Monday, December 31, 2012

Bookends

Two pieces of environmental news moved me the most this past year. Serendipitously, one occurred as the year began, the other as it ended.

In January, I came across an astonishing photo in a travelogue blog of Kuta Beach, Bali:
Source: http://www.changesinlongitude.com/
kuta-beach-bali-trash/
Bali, paradise on Earth, has no infrastructure for dealing with its resorts' tonnage of plastic waste. That waste just gets pitched into the sea, as has been traditional on Bali for centuries. Unfortunately, now it comes back. Worse, it's accepted. The sunbather in this picture -- for her, the fight already seems lost. Her world is one of waste & filth, and she nestles down amid it, to enjoy what she can of her surroundings.

The second "bookend" to my year came just a few days ago. A story I stumbled upon about an extremely rare gingko-toothed beaked whale that washed up in the Philippines.
Source: https://www.facebook.com/pages/D-Bone-
Collector-Museum-Inc/216407245052538
This whale is so rare that in the past 55 years precisely two have been spotted in the Philippines. Including this one. It died from a ~6-foot piece of plastic fishing rope lodged in its digestive tract. (Series of photos here; some of the necropsy. Fascinating but graphic, use discretion.) Basically, it starved.

It's all the same problem: connecting our actions on one day & place with outcomes that may be far away & a long time coming. Deluging developing nations with plastic products... A global fishing industry that loses countless tons of plastic gear daily... These actions have consequences, costs. And we're not paying them.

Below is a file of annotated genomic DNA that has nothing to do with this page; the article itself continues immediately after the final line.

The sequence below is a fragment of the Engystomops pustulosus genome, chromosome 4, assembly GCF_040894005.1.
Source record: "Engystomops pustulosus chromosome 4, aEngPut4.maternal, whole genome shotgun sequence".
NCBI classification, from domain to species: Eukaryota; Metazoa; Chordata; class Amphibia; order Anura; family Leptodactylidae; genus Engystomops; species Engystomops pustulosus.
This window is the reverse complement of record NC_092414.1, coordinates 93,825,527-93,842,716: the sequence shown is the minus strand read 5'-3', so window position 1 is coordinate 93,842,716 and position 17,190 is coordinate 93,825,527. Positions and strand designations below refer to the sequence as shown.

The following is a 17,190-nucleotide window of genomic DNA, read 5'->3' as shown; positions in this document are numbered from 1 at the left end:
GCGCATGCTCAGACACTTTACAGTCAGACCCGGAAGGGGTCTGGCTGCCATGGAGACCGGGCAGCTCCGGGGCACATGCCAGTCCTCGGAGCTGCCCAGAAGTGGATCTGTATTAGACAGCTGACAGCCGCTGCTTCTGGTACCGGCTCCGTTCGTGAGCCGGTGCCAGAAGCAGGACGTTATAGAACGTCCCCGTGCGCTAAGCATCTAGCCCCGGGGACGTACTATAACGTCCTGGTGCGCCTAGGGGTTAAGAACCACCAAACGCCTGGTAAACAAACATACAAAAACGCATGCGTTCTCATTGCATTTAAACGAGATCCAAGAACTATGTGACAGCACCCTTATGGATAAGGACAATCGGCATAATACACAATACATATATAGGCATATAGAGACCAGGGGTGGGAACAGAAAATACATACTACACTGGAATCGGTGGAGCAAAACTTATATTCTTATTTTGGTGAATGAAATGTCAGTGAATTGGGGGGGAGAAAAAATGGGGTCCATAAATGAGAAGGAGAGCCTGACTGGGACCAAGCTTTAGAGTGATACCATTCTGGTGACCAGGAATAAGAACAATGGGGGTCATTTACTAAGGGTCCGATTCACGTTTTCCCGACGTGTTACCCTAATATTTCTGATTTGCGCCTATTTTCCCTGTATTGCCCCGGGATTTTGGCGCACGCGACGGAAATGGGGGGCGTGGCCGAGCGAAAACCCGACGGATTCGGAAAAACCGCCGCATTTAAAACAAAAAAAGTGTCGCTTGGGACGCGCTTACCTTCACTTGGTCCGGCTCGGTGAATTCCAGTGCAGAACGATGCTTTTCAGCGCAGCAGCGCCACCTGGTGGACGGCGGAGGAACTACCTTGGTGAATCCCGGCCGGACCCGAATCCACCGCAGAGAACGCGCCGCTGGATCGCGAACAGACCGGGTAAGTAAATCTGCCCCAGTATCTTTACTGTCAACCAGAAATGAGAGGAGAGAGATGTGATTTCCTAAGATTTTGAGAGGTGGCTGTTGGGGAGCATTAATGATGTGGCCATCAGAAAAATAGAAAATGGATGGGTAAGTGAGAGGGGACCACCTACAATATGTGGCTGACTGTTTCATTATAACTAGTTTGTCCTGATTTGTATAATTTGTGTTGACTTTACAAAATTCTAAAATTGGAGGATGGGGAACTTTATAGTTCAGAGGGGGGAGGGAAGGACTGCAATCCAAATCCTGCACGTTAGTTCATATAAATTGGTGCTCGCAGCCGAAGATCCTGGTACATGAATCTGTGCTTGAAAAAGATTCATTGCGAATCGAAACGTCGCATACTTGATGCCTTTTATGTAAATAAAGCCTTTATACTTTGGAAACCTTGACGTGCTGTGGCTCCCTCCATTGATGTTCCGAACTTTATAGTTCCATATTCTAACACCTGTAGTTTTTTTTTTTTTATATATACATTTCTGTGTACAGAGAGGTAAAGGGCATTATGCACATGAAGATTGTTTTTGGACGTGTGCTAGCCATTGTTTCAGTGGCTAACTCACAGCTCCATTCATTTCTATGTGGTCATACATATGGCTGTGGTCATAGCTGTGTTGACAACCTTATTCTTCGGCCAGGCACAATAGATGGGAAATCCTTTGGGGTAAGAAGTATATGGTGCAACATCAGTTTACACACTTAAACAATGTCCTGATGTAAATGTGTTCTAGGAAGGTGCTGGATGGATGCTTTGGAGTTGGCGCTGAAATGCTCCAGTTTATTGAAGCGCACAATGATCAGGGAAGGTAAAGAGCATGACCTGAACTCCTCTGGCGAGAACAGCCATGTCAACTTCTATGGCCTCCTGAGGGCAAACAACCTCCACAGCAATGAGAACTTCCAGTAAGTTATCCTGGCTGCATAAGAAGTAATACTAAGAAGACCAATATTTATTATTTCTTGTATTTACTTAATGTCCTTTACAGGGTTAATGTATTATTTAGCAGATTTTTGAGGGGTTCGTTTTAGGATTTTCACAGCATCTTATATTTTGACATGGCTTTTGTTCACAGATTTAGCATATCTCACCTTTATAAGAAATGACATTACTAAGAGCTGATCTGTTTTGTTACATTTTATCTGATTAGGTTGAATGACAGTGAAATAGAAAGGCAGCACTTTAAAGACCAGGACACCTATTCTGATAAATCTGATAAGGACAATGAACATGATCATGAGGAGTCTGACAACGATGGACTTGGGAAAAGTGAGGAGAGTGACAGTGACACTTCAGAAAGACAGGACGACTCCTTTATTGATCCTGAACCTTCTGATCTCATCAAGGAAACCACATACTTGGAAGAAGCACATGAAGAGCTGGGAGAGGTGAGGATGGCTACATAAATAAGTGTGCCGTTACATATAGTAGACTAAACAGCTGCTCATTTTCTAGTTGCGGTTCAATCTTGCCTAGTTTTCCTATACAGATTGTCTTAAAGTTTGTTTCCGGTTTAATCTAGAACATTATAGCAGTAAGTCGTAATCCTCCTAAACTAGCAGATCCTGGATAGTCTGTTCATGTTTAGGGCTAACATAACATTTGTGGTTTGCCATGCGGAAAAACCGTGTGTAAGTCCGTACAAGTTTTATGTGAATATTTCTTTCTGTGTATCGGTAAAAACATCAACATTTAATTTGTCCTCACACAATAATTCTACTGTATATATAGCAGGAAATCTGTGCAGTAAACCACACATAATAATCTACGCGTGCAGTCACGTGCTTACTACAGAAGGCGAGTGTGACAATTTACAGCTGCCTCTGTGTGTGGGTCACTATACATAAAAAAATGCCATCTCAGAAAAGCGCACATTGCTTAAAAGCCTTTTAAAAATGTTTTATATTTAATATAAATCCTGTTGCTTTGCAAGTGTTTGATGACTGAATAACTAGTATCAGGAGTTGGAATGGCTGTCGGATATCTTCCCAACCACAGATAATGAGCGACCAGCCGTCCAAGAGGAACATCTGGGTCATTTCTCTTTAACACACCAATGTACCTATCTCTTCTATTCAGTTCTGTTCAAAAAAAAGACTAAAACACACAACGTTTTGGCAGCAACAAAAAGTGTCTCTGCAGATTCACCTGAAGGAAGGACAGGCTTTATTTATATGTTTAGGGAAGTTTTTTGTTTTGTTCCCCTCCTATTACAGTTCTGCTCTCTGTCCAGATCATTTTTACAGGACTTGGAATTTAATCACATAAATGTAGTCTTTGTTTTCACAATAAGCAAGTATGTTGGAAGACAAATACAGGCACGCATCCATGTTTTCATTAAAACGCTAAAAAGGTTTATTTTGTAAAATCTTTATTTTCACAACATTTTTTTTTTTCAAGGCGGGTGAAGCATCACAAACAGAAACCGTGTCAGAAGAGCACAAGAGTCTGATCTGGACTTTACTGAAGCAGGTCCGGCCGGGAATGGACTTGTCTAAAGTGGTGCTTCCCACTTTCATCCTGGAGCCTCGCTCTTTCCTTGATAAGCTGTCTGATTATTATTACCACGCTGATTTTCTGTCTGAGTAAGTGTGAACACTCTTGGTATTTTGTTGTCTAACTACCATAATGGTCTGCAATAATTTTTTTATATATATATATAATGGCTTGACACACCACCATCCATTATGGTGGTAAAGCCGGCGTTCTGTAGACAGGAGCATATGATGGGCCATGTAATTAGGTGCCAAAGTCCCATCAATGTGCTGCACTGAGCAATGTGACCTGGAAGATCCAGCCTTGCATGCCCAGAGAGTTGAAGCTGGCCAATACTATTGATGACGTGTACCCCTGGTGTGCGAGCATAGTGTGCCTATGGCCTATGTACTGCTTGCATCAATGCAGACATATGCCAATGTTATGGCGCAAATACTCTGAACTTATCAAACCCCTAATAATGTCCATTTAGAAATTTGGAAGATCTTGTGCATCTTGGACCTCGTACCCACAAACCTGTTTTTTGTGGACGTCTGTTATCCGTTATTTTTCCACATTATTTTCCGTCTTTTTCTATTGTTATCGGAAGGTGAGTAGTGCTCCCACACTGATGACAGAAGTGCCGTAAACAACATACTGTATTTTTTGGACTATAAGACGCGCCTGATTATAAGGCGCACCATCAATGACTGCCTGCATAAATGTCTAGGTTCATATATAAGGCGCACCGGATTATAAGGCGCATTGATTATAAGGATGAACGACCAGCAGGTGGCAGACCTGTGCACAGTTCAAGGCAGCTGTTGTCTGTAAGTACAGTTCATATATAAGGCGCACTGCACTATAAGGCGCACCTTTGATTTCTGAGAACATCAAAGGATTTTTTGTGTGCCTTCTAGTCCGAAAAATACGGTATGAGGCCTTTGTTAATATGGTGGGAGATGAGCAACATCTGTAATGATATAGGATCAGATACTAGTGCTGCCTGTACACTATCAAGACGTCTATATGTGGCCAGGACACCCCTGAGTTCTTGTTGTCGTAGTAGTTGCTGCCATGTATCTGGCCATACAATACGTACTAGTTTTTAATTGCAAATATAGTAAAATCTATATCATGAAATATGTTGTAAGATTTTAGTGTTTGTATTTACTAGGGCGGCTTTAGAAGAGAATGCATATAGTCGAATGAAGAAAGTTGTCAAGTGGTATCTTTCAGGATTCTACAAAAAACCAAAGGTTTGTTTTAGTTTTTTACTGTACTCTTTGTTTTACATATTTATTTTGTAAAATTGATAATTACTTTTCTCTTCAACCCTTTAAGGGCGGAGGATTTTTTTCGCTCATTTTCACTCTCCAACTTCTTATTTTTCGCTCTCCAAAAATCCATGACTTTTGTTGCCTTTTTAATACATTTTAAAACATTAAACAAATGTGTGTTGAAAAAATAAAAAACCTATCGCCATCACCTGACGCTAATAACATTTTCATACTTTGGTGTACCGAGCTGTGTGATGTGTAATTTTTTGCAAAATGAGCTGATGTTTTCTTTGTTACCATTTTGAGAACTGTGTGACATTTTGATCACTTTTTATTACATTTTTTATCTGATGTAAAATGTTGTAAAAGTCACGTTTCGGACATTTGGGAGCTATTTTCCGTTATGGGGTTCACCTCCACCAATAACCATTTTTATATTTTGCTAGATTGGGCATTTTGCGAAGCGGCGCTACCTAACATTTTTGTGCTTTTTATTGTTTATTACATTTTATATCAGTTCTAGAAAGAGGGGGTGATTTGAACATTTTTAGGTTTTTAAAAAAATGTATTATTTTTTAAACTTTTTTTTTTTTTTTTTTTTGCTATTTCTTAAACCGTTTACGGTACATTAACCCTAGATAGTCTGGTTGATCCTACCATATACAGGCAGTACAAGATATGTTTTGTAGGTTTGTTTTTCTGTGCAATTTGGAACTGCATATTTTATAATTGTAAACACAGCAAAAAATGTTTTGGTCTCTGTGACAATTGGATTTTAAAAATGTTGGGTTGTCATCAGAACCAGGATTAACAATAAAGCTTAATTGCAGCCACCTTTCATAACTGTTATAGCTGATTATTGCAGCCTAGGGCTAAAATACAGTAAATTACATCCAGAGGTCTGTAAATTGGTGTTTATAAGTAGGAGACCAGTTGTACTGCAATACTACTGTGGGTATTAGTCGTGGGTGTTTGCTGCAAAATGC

We're still just running up the environmental credit card. It will come due.



The Flotsam Diaries is often a study in manmade ugliness. And it's true, humans, alone in the world, have the capacity to utterly wreck our planet.

But, as far as we know, we are also the only ones who can appreciate that planet. No other creature sits on a lawn and admires the pinks and violets of an incredible sunset, for its own sake. No other species will visit a vacant seashore, sands sun-sparkled and smooth -- freshly washed by an outgoing tide -- and see it not in terms of threats or opportunities of the moment, but in awe. Only we can ponder footsteps of the past, and of the future, and truly know something of our place in this tiny moment of time & space that we each call ours.
So in spite of the ugliness, the Flotsam Diaries continues joyfully into 2013. Because the world is still a beautiful place, worth fighting for. And folks the world over know it.

Peace, and humble appreciation for all of your support and passion and kind words over the years.

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